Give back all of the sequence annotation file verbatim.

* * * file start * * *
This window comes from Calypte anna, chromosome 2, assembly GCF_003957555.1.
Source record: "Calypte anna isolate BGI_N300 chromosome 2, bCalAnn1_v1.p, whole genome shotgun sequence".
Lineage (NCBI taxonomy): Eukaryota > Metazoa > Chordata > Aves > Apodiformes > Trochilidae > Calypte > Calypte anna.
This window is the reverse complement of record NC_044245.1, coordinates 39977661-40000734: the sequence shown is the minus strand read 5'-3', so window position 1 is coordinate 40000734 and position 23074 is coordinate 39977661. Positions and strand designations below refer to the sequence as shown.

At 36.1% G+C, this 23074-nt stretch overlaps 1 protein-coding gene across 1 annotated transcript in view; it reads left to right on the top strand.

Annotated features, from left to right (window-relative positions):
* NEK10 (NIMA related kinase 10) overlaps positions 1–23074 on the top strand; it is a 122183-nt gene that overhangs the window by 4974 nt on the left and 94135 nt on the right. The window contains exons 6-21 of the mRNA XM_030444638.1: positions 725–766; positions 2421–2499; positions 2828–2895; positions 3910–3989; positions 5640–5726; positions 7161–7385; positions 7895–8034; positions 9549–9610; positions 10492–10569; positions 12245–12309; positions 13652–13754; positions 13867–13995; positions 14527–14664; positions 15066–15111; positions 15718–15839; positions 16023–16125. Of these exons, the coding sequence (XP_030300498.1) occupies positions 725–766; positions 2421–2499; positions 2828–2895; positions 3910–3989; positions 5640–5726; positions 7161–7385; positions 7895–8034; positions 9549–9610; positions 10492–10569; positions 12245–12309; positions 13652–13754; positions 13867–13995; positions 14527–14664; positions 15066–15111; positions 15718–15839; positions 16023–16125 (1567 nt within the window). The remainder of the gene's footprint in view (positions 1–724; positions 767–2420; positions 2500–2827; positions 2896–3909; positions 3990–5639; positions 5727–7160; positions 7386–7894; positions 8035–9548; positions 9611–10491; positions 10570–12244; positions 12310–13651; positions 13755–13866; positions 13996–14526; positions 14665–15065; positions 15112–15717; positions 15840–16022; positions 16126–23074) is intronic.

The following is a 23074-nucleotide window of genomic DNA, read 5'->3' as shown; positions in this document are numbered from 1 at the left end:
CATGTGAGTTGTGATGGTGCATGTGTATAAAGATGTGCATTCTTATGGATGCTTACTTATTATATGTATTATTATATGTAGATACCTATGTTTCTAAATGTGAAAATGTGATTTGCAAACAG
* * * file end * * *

This window comes from Calypte anna, chromosome 2, assembly GCF_003957555.1.
Source record: "Calypte anna isolate BGI_N300 chromosome 2, bCalAnn1_v1.p, whole genome shotgun sequence".
Lineage (NCBI taxonomy): Eukaryota > Metazoa > Chordata > Aves > Apodiformes > Trochilidae > Calypte > Calypte anna.
This window is the reverse complement of record NC_044245.1, coordinates 39977661-40000734: the sequence shown is the minus strand read 5'-3', so window position 1 is coordinate 40000734 and position 23074 is coordinate 39977661. Positions and strand designations below refer to the sequence as shown.

At 36.1% G+C, this 23074-nt stretch overlaps 1 protein-coding gene across 1 annotated transcript in view; it reads left to right on the top strand.

Annotated features, from left to right (window-relative positions):
* NEK10 (NIMA related kinase 10) overlaps positions 1–23074 on the top strand; it is a 122183-nt gene that overhangs the window by 4974 nt on the left and 94135 nt on the right. The window contains exons 6-21 of the mRNA XM_030444638.1: positions 725–766; positions 2421–2499; positions 2828–2895; positions 3910–3989; positions 5640–5726; positions 7161–7385; positions 7895–8034; positions 9549–9610; positions 10492–10569; positions 12245–12309; positions 13652–13754; positions 13867–13995; positions 14527–14664; positions 15066–15111; positions 15718–15839; positions 16023–16125. Of these exons, the coding sequence (XP_030300498.1) occupies positions 725–766; positions 2421–2499; positions 2828–2895; positions 3910–3989; positions 5640–5726; positions 7161–7385; positions 7895–8034; positions 9549–9610; positions 10492–10569; positions 12245–12309; positions 13652–13754; positions 13867–13995; positions 14527–14664; positions 15066–15111; positions 15718–15839; positions 16023–16125 (1567 nt within the window). The remainder of the gene's footprint in view (positions 1–724; positions 767–2420; positions 2500–2827; positions 2896–3909; positions 3990–5639; positions 5727–7160; positions 7386–7894; positions 8035–9548; positions 9611–10491; positions 10570–12244; positions 12310–13651; positions 13755–13866; positions 13996–14526; positions 14665–15065; positions 15112–15717; positions 15840–16022; positions 16126–23074) is intronic.

The following is a 23074-nucleotide window of genomic DNA, read 5'->3' as shown; positions in this document are numbered from 1 at the left end:
CATGTGAGTTGTGATGGTGCATGTGTATAAAGATGTGCATTCTTATGGATGCTTACTTATTATATGTATTATTATATGTAGATACCTATGTTTCTAAATGTGAAAATGTGATTTGCAAACAG